How to Buy and Sell All Pens

The Fountain Pen Community ... and Where Do You Fit?

Roger Cromwell presents a very interesting view of pen collectors. His hypothesis is that the pen community can be divided into three groups and based upon the group into which they fit, determines their collecting and buying habits. Each has very clear criteria for "membership" yet none is necessarily better than the other. However, awareness of where you fit could easily determine whether you build the kind of collection you want and which will be worth the money you expend. Those three groups are: Collectors, Users and Investors.
Sounds simple and obvious enough yet wait until one identifies the characteristics of each. The Collectors are impulse buyers. Their motivation is often of the moment; I want that pen, I must have it now. If they passed that way a few minutes later the need for that writing instrument may well have changed. They are 'impulse buyers'. If they have any focus at all it tends to be simply 'accumulation.''
The second group are the Users. They are t he people who write (with the writing instruments they purchase). They basically care about how the 'pen' writes; how it feels in their hand, the line it produces, the way the ink flows. They understand that the "nib makes the pen." They are low tech; they are writers; they must "make a connection with the pen." For them the purchase of pens rests upon trying out the nib, feeling that pen in hand and deciding whether "it" deserves to be in their collection. Color, model, manufacturer, date/era, looks - none of those characteristics supercedes the key fact - how does the nib write. It is easy to find them at pen shows; they are the ones sitting writing with pens (and writing long enough to make that basic decision).
The last group are the Investors. 'Return' on purchase price drives them. They buy pens, but ones that are sure things. They enjoy the risk of the investment and view themselves as only "bowerers" of what they buy. One buys and sells pens to advance their pocket books yet they have also figured something very basic out and that is following this process allows you to get pens for free. IF one makes good choices in purchasing writing instruments,IF one does not become attached to them and IF one sells them then the 'profit' made can be used to purchase a pen. The result: a free pen. Rarely can a collector be and investor.
Collectors tend to have tunnel vision.. They see a pen, want it, buy it and then lose interest in the pen. They accomplished their goal - accumulation. They have to come to the realization that building a collection demands getting good first quality judgment prior to making pen purchases. Yes the emphasis is on the good in the judgment. One needs to talk to a knowledgeable person in the pen community and to get a perspective.
The User tends to understand this better because purchasing is founded, again, on that principle that always "... the nib makes the pen." A pen with a great nib will always command a higher price. When a user sees a pen his premise is "don't try it - then don't buy it. If the nib is not perfect but feels good, if it could feel just a little better that have it adjusted right away. (After all that was the purpose of the purchase).The investor sets the bar by focusing only on a proven commodity. (ie Montblanc). Resist giving in to that impulse when you see a pen. Forgo that need for instant gratification of just having it. Stop making mistakes. Look in your collection and see how many pens there are that seldom if ever get used; pens that you wonder why you really bought them, pens you could have done without, pens whose collective value could have bought you a pen your really would like but didn't think you could afford. A pen you might have been able to have for ..."free".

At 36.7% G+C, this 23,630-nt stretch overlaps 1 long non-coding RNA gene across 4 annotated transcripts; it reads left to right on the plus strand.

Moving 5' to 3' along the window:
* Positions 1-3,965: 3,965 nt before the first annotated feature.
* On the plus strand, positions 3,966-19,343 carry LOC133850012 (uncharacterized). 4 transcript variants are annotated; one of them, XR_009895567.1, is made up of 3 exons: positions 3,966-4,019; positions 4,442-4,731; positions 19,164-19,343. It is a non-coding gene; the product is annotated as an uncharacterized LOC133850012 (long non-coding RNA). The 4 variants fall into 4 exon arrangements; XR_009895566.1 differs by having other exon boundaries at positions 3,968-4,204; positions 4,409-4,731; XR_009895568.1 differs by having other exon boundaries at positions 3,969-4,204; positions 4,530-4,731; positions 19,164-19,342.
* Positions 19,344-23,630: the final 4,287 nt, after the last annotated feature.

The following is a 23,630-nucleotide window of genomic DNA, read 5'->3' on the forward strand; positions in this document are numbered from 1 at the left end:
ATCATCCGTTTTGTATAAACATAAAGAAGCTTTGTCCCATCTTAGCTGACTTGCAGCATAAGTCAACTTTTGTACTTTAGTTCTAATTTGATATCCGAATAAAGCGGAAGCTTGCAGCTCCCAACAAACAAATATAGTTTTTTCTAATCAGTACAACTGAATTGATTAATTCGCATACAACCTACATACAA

Now, what might have been (which pens could be) the ones to lead you to that goal. Today Waterman overlays could serve that purpose. Their price is at an all time low yet over time Waterman overlays maintain their high value. Open your perspective, buy one. You could 'play with it' for a while and sell them in the future when that value again escalates to its normal level. The pens that are best at holding their value, (love them or hate them) are Montblanc pens. What the collector needs to do is to purchase pens that are re sellable in the future. In five years hence which pen will be worth more - a Waterman overlay or and Esterbrook? Is there anything wrong with Esterbrooks as pens. Great writers but they will not increase in value relative to that overlay. The smart collector would purchase the overlays, and when they increase in value, sell them and allow the profit to give you those Esterbooks for free.
Stop and look at your collection, at your purchasing habits, at what drives you in building your pen collection and decide "... where you fit."

Roger Cromwell can be found at Penopoly.

© James P. Stevenson 2014